an increasing demand for
techniques bridging the gap between subsymbolic signal
analysis and symbol manipulation are ample. They can be
found in Man
-
Machine Interaction, speech processing,
interactive search, expert systems, data
-
base mining,
machine intel
ligence, etc. It is anticipated that progress
made in developing such a model will have immediate
implications towards the next generation of human
computer interaction (HCI) applications. Such a
challenging problem, which invites hybrid approaches,
has be
en chosen as a test bed application. This is the
detection of emotion from signals other than verbal
context; specifically voice (pitch, intensity, quality) and
facial images or image sequences. Neural networks can be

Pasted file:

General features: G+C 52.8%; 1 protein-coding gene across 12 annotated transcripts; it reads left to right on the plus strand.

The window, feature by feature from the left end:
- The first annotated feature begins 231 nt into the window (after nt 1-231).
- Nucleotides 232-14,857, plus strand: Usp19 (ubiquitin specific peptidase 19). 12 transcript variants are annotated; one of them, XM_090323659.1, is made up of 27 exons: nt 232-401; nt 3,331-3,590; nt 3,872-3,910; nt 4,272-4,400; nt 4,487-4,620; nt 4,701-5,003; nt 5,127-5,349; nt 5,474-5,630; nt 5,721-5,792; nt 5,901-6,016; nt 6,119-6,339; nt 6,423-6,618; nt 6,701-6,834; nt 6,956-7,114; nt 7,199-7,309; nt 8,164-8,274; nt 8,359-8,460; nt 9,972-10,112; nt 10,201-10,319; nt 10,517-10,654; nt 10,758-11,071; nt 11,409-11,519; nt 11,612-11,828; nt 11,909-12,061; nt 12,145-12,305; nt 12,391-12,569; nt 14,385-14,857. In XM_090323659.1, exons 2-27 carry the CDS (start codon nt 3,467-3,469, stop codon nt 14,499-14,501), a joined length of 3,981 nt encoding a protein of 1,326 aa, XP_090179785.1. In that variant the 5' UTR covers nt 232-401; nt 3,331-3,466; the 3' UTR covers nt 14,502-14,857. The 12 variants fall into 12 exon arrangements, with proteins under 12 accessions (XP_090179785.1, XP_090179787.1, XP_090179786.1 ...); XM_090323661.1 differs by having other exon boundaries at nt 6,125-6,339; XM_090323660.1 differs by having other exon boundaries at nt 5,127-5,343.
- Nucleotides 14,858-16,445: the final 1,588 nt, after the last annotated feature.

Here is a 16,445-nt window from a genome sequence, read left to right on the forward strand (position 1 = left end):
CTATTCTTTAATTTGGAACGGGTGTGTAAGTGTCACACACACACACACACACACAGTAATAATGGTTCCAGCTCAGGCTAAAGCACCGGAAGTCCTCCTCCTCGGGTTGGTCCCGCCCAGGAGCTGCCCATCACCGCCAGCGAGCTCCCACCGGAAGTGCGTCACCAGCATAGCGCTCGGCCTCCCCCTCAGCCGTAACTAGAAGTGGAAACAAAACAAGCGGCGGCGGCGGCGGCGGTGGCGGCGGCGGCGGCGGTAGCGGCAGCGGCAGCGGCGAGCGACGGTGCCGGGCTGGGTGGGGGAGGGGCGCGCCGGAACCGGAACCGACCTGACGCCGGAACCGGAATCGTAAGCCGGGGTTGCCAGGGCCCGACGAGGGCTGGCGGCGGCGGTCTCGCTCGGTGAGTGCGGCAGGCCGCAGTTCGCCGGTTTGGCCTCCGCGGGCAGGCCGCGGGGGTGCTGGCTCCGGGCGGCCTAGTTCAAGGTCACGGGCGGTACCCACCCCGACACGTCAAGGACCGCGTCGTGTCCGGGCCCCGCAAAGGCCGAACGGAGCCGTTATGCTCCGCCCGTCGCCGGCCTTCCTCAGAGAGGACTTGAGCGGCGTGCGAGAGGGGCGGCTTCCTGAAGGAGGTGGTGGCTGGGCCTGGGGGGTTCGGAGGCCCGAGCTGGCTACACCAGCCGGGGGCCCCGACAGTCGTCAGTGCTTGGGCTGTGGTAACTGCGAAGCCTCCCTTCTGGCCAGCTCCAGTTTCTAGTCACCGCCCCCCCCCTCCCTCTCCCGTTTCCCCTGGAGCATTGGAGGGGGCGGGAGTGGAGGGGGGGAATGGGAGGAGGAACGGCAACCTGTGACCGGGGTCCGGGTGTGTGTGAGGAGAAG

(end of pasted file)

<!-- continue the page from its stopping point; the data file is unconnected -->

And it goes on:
used for extraction of features, such

as pitch, vowel
centres and characteristic facial points, while
phonological rules are necessary for default placement of
stress. Nevertheless, good weighting and integration rules
remain elusive and is important to learn them
-

particularly since they di
ffer at least somewhat from
culture to culture. The usefulness and credibility of
learned rules would be greatly enhanced by a property we
regard as central to good hybridisation, i.e. the ability to
explain decisions in a form that is related to symbolic
systems (including natural language). In general, this
ability allows human experts to evaluate and potentially
modify, learned rules. In the particular context of
emotion, this will allow provisional conclusions to feed
into a larger environment of knowle
dge about utterance
meaning and can also translate into the inverse task,
which is synthesising emotionally appropriate speech, as
well as 3
-
D facial models.


2. Project objectives


T
he need for hybrid computational systems arises